He was assassinated, and died on the 21st of Ramadan in the city of Kufa (Iraq) in 661 CE by Abdur Rehman ibn Muljim, a Kharijite who was later killed by Ali's son Imam Hassan (Muhammad's grandson) according to the will of Ali.[citation needed]

Military expansion

The Rashidun Caliphate greatly expanded Islam beyond Arabia, conquering all of Persia, besides Syria (637), Armenia (639) Egypt (639) and Cyprus (654).

Social policies

During his reign, Abu Bakr established the Bayt al-Mal (state treasury). Umar expanded the treasury and established a government building to administer the state finances.[12]

Upon conquest, in almost all cases, the caliphs were burdened with the maintenance and construction of roads and bridges in return for the conquered nation's political loyalty.[13]

Civil activities

Civil welfare in Islam started in the form of the construction and purchase of wells. During the caliphate, the Muslims repaired many of the aging wells in the lands they conquered.[14]

In addition to wells, the Muslims built many tanks and canals. Many canals were purchased, and new ones constructed. While some canals were excluded for the use of monks (such as a spring purchased by Talhah), and the needy, most canals were open to general public use. Some canals were constructed between settlements, such as the Saad canal that provided water to Anbar, and the Abi Musa Canal to provide water to Basra.[15]

During a famine, Umar ibn al-Khattab ordered the construction of a canal in Egypt connecting the Nile with the sea. The purpose of the canal was to facilitate the transport of grain to Arabia through a sea-route, hitherto transported only by land. The canal was constructed within a year by 'Amr ibn al-'As, and Abdus Salam Nadiv writes that "Arabia was rid of famine for all the times to come."[16]

After four floods hit Mecca after Muhammad's death, Umar ordered the construction of two dams to protect the Kaaba. He also constructed a dam near Medina to protect its fountains from flooding.[13]

Settlements

The area of Basra was very sparsely populated when it was conquered by the Muslims. During the reign of Umar, the Muslim army found it a suitable place to construct a base. Later the area was settled and a mosque was erected.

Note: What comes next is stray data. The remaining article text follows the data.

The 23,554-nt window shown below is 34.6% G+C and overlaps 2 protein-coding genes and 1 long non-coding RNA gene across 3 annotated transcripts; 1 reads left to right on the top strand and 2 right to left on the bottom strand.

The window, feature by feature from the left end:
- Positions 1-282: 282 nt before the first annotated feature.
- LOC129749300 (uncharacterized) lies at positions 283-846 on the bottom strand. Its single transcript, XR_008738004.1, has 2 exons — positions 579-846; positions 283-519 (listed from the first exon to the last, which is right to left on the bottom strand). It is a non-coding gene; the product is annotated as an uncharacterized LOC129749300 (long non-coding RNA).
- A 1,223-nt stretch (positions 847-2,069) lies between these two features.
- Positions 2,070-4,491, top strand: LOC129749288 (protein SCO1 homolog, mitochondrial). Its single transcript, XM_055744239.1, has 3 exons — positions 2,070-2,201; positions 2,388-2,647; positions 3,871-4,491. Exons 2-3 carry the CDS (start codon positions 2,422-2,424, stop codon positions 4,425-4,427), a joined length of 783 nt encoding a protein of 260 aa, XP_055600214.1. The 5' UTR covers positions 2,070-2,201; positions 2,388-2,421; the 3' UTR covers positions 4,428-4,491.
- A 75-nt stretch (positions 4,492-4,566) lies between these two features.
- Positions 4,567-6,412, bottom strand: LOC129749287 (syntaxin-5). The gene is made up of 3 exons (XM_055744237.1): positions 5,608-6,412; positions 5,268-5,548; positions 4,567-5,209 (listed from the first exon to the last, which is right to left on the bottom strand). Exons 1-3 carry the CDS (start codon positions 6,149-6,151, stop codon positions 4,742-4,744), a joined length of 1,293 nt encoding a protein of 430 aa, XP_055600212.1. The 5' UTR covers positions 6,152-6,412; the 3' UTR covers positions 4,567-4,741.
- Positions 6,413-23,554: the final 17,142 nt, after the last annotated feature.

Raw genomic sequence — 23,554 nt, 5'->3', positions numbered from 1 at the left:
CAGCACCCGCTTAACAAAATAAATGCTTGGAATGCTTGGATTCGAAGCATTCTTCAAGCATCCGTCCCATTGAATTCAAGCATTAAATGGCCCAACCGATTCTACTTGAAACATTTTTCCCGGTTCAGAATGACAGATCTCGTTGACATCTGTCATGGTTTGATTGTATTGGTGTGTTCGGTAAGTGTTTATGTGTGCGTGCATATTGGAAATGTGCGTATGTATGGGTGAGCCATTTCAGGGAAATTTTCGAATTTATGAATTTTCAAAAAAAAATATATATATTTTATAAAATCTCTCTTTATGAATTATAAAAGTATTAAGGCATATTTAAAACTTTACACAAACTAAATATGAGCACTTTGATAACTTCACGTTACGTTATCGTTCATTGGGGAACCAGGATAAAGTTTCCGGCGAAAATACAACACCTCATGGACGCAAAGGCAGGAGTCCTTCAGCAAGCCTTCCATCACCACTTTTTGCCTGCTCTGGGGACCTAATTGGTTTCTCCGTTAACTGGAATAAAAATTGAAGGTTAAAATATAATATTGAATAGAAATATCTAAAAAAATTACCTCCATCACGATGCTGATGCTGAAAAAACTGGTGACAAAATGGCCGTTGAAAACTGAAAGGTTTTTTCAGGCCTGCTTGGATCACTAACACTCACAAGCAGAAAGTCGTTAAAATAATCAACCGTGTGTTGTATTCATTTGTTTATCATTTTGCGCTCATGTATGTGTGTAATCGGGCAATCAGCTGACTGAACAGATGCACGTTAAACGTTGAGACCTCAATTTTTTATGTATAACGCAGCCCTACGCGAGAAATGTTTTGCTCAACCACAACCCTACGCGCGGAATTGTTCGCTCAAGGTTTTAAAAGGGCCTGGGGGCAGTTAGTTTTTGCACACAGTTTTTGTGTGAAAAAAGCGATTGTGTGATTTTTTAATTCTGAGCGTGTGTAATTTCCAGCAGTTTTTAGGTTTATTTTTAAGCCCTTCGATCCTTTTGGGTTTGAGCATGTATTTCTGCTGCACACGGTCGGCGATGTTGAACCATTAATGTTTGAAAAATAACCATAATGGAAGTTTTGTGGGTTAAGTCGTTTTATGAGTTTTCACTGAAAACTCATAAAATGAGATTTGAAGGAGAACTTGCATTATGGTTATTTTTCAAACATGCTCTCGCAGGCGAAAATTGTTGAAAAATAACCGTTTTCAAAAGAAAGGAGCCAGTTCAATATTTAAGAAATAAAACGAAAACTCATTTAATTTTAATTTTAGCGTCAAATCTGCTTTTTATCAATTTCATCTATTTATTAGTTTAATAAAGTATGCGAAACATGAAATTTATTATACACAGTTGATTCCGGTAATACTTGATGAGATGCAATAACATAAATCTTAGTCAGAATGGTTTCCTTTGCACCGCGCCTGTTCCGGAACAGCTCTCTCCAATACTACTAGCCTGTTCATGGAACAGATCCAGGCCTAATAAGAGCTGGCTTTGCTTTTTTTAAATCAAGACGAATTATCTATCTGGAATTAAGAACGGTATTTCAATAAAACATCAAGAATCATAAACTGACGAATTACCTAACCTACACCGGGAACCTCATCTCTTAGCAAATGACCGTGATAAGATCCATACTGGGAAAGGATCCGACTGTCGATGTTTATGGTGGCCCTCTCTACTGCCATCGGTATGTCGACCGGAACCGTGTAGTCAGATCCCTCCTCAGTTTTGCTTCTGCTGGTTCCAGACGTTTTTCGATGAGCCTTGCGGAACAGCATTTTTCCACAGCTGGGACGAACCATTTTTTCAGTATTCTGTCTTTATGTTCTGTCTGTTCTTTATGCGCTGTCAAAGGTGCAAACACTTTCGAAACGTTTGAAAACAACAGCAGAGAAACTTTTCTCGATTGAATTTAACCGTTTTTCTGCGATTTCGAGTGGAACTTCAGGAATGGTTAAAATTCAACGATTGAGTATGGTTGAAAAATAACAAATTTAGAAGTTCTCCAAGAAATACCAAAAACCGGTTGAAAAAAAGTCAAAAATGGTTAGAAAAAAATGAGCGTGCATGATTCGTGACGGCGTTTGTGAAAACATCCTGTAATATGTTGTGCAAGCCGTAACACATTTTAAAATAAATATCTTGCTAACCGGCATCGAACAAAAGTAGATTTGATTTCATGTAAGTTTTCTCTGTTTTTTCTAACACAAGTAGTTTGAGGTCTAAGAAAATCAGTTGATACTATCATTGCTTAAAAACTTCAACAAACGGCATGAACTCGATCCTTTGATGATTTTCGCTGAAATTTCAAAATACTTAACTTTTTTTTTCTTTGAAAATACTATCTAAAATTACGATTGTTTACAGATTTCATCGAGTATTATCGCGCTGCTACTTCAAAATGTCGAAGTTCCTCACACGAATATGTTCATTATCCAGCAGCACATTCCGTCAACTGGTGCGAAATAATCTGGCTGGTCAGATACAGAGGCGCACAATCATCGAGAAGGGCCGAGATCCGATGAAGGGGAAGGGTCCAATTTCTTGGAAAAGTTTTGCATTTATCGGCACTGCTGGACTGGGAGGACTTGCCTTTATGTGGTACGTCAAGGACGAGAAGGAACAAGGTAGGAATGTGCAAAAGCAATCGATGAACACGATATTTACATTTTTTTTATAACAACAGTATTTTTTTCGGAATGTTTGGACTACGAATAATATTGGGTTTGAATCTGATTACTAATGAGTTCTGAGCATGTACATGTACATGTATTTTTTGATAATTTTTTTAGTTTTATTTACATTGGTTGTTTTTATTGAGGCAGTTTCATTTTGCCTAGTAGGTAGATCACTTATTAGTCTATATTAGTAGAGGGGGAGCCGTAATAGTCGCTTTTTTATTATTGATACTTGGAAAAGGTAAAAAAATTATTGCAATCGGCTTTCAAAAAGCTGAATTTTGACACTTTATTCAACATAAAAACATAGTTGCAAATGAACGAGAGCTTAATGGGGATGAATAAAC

Upon the conquest of Madyan, it was settled by Muslims. However, soon the environment was considered harsh, and Umar ordered the resettlement of the 40,000 settlers to Kufa. The new buildings were constructed from mud bricks instead of reeds, a material that was popular in the region, but caught fire easily.

During the conquest of Egypt the area of Fustat was used by the Muslim army as a base. Upon the conquest of Alexandria, the Muslims returned and settled in the same area. Initially the land was primarily used for pasture, but later buildings were constructed.[17]

Other already populated areas were greatly expanded. At Mosul, Arfaja al-Bariqi, at the command of Umar, constructed a fort, a few churches, a mosque and a locality for the Jewish population.[18]

Muslim views

The first four caliphs are particularly significant to modern intra-Islamic debates: for Sunni Muslims, they are models of righteous rule; for Shia Muslims, the first three of the four were usurpers. It is prudent to note here that accepted traditions of both Sunni and Shia Muslims detail disagreements and tensions between the four rightly guided caliphs.

Sunni perspectives

They are called so because they have been seen as model Muslim leaders by Sunni Muslims. This terminology came into a general use around the world, since Sunni Islam has been the dominant Islamic tradition, and for a long time it has been considered the most authoritative source of information about Islam in the Western world.